Made after LOULOU (1980), this is another highly accomplished film which, among other things, introduces us to the radiant beauty of the incomparable Sandrine Bonnaire in her screen debut, who simply lights up the screen in a magical and electrifying performance, perhaps the best of her entire career as she is so central to the film.  Opening during a summer holiday, she is performing a classical play about the pain of betraying your beloved by placing one’s lips on another, while the ultra-dramatic, hauntingly beautiful opening theme “The Cold Song” Klaus Nomi - The Cold Song (film frag.) YouTube (1:04) from Purcell’s 300-year old opera King Arthur is magnificently performed by legendary counter tenor Klaus Nomi (who died the year of the film’s release, one of the first known artists to die of AIDS), music that sends chills down your spine, adding foundation and dramatic force to the otherwise youthful transgressions that we are about to witness.  This introduces us to a recurrent theme that will follow young Suzanne, played by a 15-year old Bonnaire, a confused and promiscuous teenager who is a man-magnet, attracting men like flies, who all seem to enjoy hovering around her and she is only too eager to accommodate their sexual appetites, using sex as a means of rebellion and escape.  Staying out late, sometimes for days on end, she constantly changes partners, leaving her family troubled.  Her father, brilliantly played by the director himself, is the real love of her life, and no one else can live up to her expectations.  In perhaps the most intimate moment in the film, the father speaks to her as she comes home late one night and remarks that she doesn’t smile as much any more before announcing very quietly that he will be moving out, that he can endure no more.  This is surprising, as the film has shown little reference for this marital split.  The flurry comes afterwards.

After the father moves out, all dysfunctional family hell breaks loose.  Her mother, the brilliant Evelyne Ker, (an actress Pialat first used 20 years earlier in his 1960 short film L’AMOUR EXISTE, and an actress who genuinely detested Bonnaire’s instant stardom, actually attacking her on the set, “And you really want to make movies?  Who do you think you are?”) pulls out the Blanche Dubois neurotic tears and grows to furiously detest Suzanne, throwing fists and insults as well as a feigned suicide attempt all in one breath.  Much of the story and its conflicts are based on the life of Arlette Langmann’s family, Pialat’s co-writer and live-in companion, where Suzanne’s overprotective older brother, the chubby Dominique Besnehard, is actually the casting director melodramatically playing the part of Langmann’s real brother, filmmaker Claude Berri, who tries to protect his mother before delivering a few fists of his own at Suzanne, turning home into a knock down, drag out slugfest, leaving her no place to go but back into the arms of another man.  “The only time I'm happy is when I'm with a guy,” she confesses, her only consolation, but she doesn’t pretend to experience love, only moments of peace.  What’s distinctive about the film is the physical and emotional cruelty inflicted by the dysfunctional family members on each other, reminiscent of Tennessee Williams’ A Streetcar Named Desire, where especially unique is Bonnaire’s performance, how utterly natural she feels, as it seems like she’s living her life onscreen, where none of it feels like a façade.  The revolving door of men come and go, drifting into the not so distant past, but she’s the real deal, one of the more explosive performances in recollection.  If one thinks of all her later performances where she’s older and more mature, she’s usually more reserved and intellectually calculating, where she has a habit of keeping things to herself.  Not so here, where she hides nothing, becoming as emotionally transparent as a character can get, which makes the film all the more intimately appealing and dramatically powerful.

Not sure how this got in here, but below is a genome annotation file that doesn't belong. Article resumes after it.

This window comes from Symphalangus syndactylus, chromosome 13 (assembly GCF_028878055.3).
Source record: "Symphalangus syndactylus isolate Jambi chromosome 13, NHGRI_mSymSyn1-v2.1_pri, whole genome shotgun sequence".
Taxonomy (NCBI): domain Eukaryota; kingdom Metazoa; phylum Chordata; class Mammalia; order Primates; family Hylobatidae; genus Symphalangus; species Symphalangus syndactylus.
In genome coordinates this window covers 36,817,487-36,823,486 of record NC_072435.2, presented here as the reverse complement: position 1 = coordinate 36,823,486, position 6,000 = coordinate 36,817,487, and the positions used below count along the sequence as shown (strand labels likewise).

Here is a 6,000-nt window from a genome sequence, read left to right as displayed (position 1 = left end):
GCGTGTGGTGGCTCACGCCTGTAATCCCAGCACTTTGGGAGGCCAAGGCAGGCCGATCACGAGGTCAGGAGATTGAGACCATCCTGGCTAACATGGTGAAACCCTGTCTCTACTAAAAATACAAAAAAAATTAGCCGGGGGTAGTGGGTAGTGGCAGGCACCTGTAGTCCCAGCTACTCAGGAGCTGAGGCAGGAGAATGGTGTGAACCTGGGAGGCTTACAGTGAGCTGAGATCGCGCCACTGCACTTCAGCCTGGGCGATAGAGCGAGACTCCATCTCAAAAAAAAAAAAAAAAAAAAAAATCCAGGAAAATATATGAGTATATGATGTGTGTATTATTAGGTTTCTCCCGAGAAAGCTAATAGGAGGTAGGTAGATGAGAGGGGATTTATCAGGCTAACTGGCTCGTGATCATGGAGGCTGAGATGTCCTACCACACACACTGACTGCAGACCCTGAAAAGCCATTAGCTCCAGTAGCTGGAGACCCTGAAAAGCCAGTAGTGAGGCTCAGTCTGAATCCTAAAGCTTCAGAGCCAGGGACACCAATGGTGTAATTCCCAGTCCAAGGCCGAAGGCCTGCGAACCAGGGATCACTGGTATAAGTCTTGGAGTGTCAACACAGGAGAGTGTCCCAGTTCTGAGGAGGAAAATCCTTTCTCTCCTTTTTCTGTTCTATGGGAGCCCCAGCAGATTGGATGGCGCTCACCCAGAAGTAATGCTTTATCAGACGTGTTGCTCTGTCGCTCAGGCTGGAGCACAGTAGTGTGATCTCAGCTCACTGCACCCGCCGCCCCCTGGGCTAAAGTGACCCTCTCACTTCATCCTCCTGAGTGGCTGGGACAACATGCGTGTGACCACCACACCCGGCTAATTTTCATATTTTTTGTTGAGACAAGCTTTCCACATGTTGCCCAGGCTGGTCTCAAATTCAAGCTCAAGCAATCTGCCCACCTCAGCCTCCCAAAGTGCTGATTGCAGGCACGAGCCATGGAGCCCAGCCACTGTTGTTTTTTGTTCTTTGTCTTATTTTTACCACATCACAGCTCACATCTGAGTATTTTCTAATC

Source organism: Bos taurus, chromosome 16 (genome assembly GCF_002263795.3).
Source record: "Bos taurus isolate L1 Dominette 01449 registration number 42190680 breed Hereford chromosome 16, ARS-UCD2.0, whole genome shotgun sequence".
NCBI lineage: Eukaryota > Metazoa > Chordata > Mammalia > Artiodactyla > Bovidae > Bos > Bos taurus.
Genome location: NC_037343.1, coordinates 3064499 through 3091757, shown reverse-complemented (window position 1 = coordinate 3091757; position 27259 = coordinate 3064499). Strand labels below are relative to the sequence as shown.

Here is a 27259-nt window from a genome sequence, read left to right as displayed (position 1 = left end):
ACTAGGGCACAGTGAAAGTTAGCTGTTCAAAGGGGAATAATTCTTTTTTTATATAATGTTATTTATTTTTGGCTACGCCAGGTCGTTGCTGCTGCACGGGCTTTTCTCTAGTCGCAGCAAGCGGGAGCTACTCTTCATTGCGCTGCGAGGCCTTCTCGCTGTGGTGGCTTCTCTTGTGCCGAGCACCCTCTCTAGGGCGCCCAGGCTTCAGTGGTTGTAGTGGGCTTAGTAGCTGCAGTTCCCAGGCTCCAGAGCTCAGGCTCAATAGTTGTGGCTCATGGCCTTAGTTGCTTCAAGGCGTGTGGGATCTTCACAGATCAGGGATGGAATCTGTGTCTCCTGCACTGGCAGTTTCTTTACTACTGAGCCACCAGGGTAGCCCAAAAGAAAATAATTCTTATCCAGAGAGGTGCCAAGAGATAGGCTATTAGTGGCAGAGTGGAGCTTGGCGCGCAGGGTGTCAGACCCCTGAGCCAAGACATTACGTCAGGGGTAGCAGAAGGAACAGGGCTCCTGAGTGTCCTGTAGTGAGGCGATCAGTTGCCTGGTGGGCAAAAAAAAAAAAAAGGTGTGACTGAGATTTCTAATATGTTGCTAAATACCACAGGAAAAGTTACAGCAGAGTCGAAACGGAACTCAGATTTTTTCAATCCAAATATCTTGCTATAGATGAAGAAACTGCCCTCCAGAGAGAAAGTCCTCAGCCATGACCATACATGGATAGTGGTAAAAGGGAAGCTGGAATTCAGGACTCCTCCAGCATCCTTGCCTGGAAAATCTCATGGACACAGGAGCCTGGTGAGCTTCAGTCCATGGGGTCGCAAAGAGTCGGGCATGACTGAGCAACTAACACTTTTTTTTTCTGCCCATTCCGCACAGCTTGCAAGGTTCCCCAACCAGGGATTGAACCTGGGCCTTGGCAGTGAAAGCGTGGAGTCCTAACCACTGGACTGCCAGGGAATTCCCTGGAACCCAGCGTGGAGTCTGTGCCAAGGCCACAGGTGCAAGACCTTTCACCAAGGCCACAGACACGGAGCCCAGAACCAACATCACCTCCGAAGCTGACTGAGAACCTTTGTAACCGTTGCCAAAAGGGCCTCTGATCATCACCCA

For reasons known only to her, perhaps thinking it will bring her peace, Suzanne actually marries a decent guy, and the family celebratory dinner is *the* sequence of the movie, as it is filled with so many spills and thrills and twisting turns that it resembles a roller-coaster ride, something akin to the legendary scenes of the last supper from VIRIDIANA (1961), or the son confronting the overbearing, incestuous father during the long, drawn-out dinner sequence of THE CELEBRATION (1998).  The dinner discussion is already a boastful dispute over art, as the various in-laws argue about the merits of Picasso and see things differently, where Suzanne departs from the more modernistic views of others and lays her claim to having a preference for the soft sensuality of Pierre Bonnard.  Add to this the now over-protective, foppish brother who sits next to Suzanne after smelling her, asking others to smell her as well, then places his odious arm around her and won’t let go with a look as if she’s carrying his incestuous child.  Enter the returning father, who incredibly enters the scene purely by accident, and starts measuring the premises with a prospective buyer. “”Don’t mind us.  You won’t even know we’re here,” he utters humorously a few moments before he sits down for dessert and challenges the pretentious nature of each and every person at the table.  Like director Mike Leigh entering his own improvisational rehearsal without any of the actor’s knowledge ahead of time, and without throwing a single blow, the table tension explodes into sparks flying fast and furious in every direction.  Pialat unflinchingly devastates his own set, laying waste to everything, clearing a dubious path for another one of his daughter’s classic exit scenes.  Her exit, like the rest of the film, is a thing of beauty.